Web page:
Phobos D'thorga Phobos D'thorga - 1 year ago 48
C++ Question

A templated 'strdup()'?

template<typename T>
static T *anydup(const T *src, size_t len) {
T *ptr = malloc(len * sizeof(T));
memcpy(ptr, src, (len * sizeof(T)));
return ptr;

Is this proper? Can I expect any errors from this when using an int, long, etc.? I'm very new to generic programming and am trying to learn more.

Answer Source

No this is not proper ! When you have a malloc() in C++ code, you should become very suspicious:

  • malloc() allocates memory, but doesn't properly create objects. The only way to work with such memory would be to use a placement new.
  • memcpy() doesn't respect the copy semantic of C++ objects. This could only work with trivially copiable classes. I would cause hard to find bugs elsewhere (shallow copies, and other awful things that lead to UB).

For basic types like char, int, double, it would work. But not for more complex types.

Alternative 1: adapt your code to properly create and copy objects

template<typename T>
T *anydup (const T *src, size_t len) {
    T *ptr = new T[len];                        // requires that T has a default constructor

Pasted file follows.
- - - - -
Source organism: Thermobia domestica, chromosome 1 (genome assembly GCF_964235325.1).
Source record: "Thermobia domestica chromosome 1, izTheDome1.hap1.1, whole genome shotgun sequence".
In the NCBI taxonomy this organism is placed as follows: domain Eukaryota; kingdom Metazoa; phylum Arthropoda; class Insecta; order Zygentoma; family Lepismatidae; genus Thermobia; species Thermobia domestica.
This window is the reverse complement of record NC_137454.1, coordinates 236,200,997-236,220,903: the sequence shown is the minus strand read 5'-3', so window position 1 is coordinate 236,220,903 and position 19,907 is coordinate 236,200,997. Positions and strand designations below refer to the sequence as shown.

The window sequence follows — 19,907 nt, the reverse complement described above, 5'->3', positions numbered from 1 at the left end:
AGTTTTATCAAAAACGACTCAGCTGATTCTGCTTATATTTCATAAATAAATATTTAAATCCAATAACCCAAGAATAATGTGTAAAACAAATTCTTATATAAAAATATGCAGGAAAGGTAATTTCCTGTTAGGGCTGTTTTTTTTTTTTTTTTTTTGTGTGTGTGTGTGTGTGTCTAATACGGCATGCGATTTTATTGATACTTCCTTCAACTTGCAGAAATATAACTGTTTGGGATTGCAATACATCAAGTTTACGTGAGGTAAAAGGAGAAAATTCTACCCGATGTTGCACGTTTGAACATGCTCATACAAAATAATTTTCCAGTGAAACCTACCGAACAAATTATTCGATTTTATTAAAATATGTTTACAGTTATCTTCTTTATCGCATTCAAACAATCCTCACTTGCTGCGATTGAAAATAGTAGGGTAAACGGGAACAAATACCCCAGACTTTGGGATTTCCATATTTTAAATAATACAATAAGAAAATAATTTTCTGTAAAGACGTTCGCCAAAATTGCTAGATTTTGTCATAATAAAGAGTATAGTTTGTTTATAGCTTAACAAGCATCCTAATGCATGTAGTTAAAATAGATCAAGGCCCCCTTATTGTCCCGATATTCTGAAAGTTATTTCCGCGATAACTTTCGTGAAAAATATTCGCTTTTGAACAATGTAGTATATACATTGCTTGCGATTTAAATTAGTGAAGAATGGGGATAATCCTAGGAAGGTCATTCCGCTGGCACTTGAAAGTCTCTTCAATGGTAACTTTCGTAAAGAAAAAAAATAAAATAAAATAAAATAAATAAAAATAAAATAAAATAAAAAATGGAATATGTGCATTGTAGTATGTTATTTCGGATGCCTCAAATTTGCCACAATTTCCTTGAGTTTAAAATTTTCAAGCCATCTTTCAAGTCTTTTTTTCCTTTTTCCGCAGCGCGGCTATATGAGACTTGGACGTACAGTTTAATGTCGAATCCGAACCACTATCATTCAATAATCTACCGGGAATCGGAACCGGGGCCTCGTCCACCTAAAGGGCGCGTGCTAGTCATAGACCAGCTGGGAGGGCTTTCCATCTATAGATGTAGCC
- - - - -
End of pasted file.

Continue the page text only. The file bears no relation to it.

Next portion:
copy (src, src+len, ptr);                   // requires that T is copyiable
    return ptr;

Attention: risk of memory leakage if user forget to delete the array, or UB if user doesnet use delete[] ! To avoid this you could opt for returning unique_ptr<T[]>.

Alternative 2: Get rid of arrays and pointers and memory nightmares: use vectors !

template<typename T>
vector<T> anydup (const vector<T> src) {
    vector<T> v(len);                        // requires that T has a default constructor
    copy (src.cbegin(), src.cend(), v);      // requires that T is copyable
    return v;

And this is so trivial that you could consider creating the vector and use copy() directly in the using code: You'll soon discover that there are also copy_if(), copy_backwards() and some other nice <algorithms> that could be used depending on circumstances.